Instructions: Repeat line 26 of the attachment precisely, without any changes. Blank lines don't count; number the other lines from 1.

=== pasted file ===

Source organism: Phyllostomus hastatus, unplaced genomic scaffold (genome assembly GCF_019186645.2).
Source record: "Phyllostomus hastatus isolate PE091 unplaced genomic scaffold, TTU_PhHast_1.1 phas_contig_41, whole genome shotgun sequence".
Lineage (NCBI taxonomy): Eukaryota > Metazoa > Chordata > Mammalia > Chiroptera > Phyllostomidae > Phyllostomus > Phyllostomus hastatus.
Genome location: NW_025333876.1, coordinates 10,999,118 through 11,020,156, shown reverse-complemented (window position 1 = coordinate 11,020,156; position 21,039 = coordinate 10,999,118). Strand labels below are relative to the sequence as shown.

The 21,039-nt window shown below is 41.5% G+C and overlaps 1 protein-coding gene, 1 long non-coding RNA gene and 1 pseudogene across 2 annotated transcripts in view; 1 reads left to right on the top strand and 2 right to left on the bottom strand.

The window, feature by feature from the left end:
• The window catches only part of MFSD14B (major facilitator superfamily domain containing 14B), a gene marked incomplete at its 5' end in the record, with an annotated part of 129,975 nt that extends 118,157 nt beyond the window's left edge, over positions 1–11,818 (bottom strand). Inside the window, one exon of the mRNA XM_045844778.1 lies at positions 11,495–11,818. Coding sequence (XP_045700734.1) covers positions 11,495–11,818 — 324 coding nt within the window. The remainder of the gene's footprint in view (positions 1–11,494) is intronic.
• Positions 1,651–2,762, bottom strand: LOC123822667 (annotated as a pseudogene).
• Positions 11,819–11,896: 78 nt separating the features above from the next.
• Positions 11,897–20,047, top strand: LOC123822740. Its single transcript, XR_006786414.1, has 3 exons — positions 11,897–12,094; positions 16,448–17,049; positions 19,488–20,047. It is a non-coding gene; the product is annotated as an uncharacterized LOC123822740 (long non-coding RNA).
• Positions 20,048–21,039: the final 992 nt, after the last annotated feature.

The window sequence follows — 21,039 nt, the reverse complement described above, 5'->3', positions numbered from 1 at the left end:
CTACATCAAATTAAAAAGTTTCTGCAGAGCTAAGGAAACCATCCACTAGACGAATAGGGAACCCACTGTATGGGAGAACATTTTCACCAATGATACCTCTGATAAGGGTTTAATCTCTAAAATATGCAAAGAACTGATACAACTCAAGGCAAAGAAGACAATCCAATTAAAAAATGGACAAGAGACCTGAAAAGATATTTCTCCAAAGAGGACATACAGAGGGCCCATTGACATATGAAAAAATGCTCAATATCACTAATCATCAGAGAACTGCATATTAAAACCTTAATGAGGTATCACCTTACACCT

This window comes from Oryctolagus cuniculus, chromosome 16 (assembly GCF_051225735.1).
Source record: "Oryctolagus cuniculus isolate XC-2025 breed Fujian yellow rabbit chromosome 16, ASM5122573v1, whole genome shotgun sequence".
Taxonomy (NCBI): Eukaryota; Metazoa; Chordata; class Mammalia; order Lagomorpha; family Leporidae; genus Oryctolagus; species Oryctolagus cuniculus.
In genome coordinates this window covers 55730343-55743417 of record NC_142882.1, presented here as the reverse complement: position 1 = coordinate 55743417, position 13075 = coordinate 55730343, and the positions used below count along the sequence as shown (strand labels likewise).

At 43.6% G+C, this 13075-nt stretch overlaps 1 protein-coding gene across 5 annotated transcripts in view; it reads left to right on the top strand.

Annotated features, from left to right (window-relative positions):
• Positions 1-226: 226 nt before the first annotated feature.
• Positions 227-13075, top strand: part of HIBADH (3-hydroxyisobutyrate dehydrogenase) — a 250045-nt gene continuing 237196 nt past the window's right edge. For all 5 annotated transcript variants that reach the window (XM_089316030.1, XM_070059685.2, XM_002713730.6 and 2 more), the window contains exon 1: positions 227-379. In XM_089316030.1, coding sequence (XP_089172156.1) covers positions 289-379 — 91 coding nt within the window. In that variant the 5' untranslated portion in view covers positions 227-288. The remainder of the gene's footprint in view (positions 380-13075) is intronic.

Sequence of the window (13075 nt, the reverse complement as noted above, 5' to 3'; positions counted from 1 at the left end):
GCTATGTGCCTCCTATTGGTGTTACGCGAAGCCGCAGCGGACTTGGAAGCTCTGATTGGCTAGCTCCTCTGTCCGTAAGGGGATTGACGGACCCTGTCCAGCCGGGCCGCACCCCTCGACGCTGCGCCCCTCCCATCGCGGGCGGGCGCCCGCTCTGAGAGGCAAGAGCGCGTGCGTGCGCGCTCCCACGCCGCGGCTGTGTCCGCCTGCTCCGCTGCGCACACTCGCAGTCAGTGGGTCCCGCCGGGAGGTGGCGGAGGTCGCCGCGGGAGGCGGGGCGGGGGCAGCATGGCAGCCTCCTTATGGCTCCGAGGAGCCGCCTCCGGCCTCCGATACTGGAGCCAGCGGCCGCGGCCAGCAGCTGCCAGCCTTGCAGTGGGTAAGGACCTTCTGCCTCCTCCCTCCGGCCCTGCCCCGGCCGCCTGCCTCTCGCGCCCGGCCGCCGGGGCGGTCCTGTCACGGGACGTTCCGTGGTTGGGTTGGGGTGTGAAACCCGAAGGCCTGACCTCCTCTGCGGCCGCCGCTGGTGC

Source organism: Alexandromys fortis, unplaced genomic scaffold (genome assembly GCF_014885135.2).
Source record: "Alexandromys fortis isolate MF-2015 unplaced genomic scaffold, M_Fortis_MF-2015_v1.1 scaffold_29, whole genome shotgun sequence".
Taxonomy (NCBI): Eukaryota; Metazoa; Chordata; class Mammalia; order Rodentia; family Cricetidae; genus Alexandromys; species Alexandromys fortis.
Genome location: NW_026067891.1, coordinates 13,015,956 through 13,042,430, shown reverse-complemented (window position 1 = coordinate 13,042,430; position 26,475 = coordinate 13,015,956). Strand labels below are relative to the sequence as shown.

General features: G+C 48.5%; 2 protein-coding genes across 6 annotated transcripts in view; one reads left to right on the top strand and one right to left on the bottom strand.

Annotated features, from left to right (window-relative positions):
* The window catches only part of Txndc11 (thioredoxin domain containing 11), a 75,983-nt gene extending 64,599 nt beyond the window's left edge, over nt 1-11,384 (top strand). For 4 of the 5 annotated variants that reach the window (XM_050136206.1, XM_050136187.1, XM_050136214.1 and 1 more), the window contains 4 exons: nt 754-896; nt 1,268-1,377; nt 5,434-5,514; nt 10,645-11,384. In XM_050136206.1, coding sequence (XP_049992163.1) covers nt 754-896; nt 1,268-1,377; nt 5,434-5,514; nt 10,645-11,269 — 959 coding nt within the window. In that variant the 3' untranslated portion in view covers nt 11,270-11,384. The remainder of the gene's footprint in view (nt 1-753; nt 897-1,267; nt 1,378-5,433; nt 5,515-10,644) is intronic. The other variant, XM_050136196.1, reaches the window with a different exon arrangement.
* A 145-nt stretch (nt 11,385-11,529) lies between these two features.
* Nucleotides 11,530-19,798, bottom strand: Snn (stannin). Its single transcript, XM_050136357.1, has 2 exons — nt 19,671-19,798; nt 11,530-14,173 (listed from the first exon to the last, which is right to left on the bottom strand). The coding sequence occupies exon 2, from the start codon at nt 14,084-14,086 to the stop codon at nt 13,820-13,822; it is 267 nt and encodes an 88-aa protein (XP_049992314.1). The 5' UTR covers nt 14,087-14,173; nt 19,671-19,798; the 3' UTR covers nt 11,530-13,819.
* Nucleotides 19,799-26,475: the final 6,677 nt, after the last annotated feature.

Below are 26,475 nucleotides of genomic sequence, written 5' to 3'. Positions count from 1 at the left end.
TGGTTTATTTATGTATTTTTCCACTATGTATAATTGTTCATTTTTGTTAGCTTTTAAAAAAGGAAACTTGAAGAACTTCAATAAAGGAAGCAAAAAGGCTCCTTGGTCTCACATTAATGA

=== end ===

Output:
Taxonomy (NCBI): Eukaryota; Metazoa; Chordata; class Mammalia; order Rodentia; family Cricetidae; genus Alexandromys; species Alexandromys fortis.